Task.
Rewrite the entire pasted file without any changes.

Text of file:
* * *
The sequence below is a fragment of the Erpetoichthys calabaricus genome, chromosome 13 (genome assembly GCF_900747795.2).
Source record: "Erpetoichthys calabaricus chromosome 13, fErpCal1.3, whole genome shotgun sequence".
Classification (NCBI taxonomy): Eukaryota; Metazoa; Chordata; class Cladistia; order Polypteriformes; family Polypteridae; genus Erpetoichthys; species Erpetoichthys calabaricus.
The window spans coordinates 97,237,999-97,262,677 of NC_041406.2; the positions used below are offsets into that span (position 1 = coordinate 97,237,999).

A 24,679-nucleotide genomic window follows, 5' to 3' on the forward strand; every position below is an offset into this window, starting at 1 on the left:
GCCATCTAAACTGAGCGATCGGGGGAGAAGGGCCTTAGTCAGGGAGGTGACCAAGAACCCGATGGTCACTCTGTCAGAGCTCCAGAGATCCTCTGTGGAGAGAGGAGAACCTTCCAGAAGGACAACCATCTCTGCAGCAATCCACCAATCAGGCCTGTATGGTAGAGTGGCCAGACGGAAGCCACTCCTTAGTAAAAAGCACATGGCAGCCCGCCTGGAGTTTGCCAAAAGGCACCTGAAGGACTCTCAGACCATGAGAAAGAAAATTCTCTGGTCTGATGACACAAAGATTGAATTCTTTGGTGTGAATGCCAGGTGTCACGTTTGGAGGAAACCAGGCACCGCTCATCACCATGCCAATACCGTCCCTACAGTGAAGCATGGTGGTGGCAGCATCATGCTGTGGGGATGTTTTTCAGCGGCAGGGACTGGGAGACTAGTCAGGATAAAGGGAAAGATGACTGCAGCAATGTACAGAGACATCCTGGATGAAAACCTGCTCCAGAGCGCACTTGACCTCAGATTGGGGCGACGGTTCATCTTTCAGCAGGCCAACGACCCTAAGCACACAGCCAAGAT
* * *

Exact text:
The sequence below is a fragment of the Erpetoichthys calabaricus genome, chromosome 13 (genome assembly GCF_900747795.2).
Source record: "Erpetoichthys calabaricus chromosome 13, fErpCal1.3, whole genome shotgun sequence".
Classification (NCBI taxonomy): Eukaryota; Metazoa; Chordata; class Cladistia; order Polypteriformes; family Polypteridae; genus Erpetoichthys; species Erpetoichthys calabaricus.
The window spans coordinates 97,237,999-97,262,677 of NC_041406.2; the positions used below are offsets into that span (position 1 = coordinate 97,237,999).

A 24,679-nucleotide genomic window follows, 5' to 3' on the forward strand; every position below is an offset into this window, starting at 1 on the left:
GCCATCTAAACTGAGCGATCGGGGGAGAAGGGCCTTAGTCAGGGAGGTGACCAAGAACCCGATGGTCACTCTGTCAGAGCTCCAGAGATCCTCTGTGGAGAGAGGAGAACCTTCCAGAAGGACAACCATCTCTGCAGCAATCCACCAATCAGGCCTGTATGGTAGAGTGGCCAGACGGAAGCCACTCCTTAGTAAAAAGCACATGGCAGCCCGCCTGGAGTTTGCCAAAAGGCACCTGAAGGACTCTCAGACCATGAGAAAGAAAATTCTCTGGTCTGATGACACAAAGATTGAATTCTTTGGTGTGAATGCCAGGTGTCACGTTTGGAGGAAACCAGGCACCGCTCATCACCATGCCAATACCGTCCCTACAGTGAAGCATGGTGGTGGCAGCATCATGCTGTGGGGATGTTTTTCAGCGGCAGGGACTGGGAGACTAGTCAGGATAAAGGGAAAGATGACTGCAGCAATGTACAGAGACATCCTGGATGAAAACCTGCTCCAGAGCGCACTTGACCTCAGATTGGGGCGACGGTTCATCTTTCAGCAGGCCAACGACCCTAAGCACACAGCCAAGAT